Why I Write: To Begin A Conversation And Finish What Was Left Unsaid
I started my career as an investment banker. I dived in headlong, loving the intellectual challenge and heady rush. Yet, in the margins of my life, if you were to pause and peer, you’d find written in a tiny, tentative scrawl that what I actually wanted to do, ever since I could remember, was to be a storyteller.
I’m not quite sure why I write, but I do know that I have always, knowingly or unknowingly, used stories to navigate my way, with varying degrees of success. In my school years – even while doing math or science- I would attempt to build a narrative so as “to keep my audience engaged” – the audience in question being myself or then, my hapless younger brother whom I’d foist all my fantastical ideas upon.
After school, my dream was to study drama and perform in musical theatre. Serendipitously, I came across Viveka, a director with Theatre Action Group, who was holding auditions for a play. As it turned out, not only did those selected get to act and sing, she even let us co-write the (adapted) script and lyrics. The music was composed by a soft-spoken guitar teacher called Loy Mendonsa (who went on to get rather famous as Shankar-Ehsaan-Loy). At our drama workshops, a charismatic actor called Shah Rukh Khan (who also went on to get rather famous) would cue us for improvs and trust exercises. Occasionally, we were asked to volunteer as ushers at fabulous performances, and I’d watch, wide-eyed. Life was on track, as far as I was concerned. Until I realised that Real Life was about to begin – and it would follow a slightly different script – as a banker. Yet, as always, I found ways to build a narrative to stay happily engaged.
Life comes full circle, as they say. And the scrawl in the margins of my life slowly nudged its way into the centre of the page. Hoping, hoping that someone would read it and let it stay a while.
And so it happened, in a series of fortunate events which involved some pretty fabulous Puffins and Penguins and Producers.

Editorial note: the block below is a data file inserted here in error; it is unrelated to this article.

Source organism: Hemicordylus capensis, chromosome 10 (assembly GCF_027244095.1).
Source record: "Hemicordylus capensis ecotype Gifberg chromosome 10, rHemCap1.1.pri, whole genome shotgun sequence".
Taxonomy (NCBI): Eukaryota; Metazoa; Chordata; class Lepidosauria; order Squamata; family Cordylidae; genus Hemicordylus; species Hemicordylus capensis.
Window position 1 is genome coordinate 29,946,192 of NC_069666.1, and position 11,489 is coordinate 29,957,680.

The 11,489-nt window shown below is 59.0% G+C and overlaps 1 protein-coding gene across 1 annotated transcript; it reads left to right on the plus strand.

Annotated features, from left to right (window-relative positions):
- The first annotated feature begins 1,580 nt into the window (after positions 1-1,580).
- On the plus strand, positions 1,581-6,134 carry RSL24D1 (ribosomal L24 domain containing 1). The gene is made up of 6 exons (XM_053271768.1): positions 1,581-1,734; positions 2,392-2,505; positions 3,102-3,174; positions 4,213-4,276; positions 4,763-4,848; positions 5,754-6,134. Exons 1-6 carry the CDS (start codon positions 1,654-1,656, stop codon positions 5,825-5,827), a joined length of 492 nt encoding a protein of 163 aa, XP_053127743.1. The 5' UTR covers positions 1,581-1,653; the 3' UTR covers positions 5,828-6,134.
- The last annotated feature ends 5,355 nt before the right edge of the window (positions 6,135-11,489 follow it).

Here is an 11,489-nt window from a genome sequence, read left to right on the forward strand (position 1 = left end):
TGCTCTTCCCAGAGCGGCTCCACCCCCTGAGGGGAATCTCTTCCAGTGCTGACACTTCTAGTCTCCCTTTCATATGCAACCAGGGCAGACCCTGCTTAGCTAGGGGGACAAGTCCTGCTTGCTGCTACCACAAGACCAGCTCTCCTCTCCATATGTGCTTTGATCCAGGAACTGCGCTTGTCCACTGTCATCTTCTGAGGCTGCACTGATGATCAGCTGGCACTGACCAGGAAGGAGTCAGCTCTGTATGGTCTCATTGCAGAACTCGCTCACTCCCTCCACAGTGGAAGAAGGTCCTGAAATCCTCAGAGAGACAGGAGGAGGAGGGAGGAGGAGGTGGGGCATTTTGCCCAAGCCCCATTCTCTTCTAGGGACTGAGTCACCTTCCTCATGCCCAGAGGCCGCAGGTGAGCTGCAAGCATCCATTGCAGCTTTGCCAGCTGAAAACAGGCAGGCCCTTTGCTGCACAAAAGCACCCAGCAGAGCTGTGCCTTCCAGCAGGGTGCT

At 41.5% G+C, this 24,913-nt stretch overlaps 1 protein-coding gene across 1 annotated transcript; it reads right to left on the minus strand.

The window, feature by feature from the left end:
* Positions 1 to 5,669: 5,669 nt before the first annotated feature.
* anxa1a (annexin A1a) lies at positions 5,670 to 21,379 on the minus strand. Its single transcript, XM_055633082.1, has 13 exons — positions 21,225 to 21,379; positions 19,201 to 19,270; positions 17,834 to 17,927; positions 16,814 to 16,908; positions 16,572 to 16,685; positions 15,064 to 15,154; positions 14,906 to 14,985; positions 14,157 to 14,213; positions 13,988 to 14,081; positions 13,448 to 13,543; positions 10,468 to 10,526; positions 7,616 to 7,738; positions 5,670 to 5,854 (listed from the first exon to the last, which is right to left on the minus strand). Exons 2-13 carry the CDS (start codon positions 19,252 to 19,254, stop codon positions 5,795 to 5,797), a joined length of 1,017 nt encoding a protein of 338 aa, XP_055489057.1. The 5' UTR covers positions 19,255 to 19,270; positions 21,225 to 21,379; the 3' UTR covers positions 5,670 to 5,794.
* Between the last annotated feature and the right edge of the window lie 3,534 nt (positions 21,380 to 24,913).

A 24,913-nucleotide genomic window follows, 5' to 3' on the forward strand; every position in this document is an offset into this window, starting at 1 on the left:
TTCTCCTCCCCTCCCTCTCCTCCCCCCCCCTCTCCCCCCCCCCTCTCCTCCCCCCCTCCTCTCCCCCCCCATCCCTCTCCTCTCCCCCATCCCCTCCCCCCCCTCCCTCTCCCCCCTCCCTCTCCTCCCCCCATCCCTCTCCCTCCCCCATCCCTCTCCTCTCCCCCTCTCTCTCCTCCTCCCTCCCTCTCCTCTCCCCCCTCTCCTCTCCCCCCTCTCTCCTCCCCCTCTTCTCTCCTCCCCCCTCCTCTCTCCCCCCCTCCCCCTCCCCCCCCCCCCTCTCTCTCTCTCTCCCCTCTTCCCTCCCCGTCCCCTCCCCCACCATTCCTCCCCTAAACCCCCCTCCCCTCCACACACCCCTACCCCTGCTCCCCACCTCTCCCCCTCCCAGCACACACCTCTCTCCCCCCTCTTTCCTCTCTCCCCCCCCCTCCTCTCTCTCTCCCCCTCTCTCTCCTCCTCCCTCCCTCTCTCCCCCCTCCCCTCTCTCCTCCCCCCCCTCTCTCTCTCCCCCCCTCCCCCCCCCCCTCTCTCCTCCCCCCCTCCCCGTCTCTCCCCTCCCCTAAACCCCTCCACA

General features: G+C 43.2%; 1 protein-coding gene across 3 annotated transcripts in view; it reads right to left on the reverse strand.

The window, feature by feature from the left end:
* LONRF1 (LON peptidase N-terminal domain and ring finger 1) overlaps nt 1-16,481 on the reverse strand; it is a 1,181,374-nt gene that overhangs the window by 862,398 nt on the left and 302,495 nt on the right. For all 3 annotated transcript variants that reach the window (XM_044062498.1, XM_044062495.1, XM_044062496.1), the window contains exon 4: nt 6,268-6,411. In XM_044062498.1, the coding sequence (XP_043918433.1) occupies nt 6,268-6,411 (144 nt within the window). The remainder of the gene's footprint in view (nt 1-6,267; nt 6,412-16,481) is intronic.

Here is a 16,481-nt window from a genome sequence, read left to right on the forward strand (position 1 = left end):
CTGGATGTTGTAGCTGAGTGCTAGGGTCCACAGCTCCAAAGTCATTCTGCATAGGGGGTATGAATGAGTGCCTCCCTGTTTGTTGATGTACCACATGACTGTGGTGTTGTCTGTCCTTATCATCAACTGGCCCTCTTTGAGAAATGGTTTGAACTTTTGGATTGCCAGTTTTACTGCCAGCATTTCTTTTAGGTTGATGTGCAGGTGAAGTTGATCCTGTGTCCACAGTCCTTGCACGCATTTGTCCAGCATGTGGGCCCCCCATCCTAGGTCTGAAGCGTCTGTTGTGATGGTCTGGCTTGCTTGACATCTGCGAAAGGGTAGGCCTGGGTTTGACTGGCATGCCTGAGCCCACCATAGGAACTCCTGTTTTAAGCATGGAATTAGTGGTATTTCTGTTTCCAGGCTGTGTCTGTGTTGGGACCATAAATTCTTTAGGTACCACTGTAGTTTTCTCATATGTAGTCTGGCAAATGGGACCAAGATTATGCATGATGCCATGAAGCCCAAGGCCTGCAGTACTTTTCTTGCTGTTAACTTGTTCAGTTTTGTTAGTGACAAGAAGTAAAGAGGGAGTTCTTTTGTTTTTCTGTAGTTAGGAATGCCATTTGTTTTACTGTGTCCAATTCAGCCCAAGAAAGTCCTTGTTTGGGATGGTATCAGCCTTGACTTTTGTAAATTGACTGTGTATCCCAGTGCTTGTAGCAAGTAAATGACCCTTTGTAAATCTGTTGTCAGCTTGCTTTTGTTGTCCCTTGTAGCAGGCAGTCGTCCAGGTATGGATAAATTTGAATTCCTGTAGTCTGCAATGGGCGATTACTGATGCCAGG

I honestly believe that stories choose us. An idea, sometime planted years ago, decides that its time has come – and then won’t let go until it’s had its say. For my latest book, Across the Line, the seed was an unspoken conversation with my grandfather, when I was about ten years old; a conversation I wish I had had but didn’t find the words for, at the time. My grandparents, like millions of others, were rendered refugees in the aftermath of the Partition. Yet, they never spoke about this cataclysmic upheaval in their lives. Except for once – but, sadly, that conversation remained unfinished. I felt the silence of what was left unsaid consume me – until the silence was deafening. I had to revisit those unspoken words – and the only way I knew how, was to write.
I don’t know why a particular story chooses us. Or why it gets told when it does. But I am beginning to increasingly believe that the stars earmark people who will be involved in its telling and then we cross paths, by exquisite design – and, imperceptibly, the story falls into place. The characters suggest themselves, the shape of the story emerges. It’s almost as if it was there already – just waiting to be uncovered, really.
I honestly believe that stories choose us. An idea, sometime planted years ago, decides that its time has come – and then won’t let go until it’s had its say.
If you indulge my seemingly farfetched drift, it doesn’t take a village; it actually takes a galaxy (with a publisher or cast and crew in it) to raise a story. And a writer who shows up to work, day after day – and believes, against all odds, that the galaxy will also do its bit.
So, if you ask me why I write, it’s this: I write to try and make sense of things. I write to make peace with what I cannot control. I write to speak out. I write to make amends. I write to let go. I write to complete the circle. I write to discover. I write to uncover. I write to hear children laugh and question. I write to face my demons. I write to begin a difficult conversation or finish what was left unsaid. But then again, perhaps I write because there were these stories hurtling through the portals looking for a teller – and I just happened to be in the way.
Nayanika Mahtani, who has worked as an investment banker, is now an author and screenwriter. Nayanika’s books include Across the Line, The Gory Story of Genghis Khan (aka Don’t Mess with the Mongols) and Ambushed. She has also recently co-written the screenplay for a Hindi film based on the mathematical genius, Shakuntala Devi. Nayanika lives in London with her family. The views expressed are the author’s own.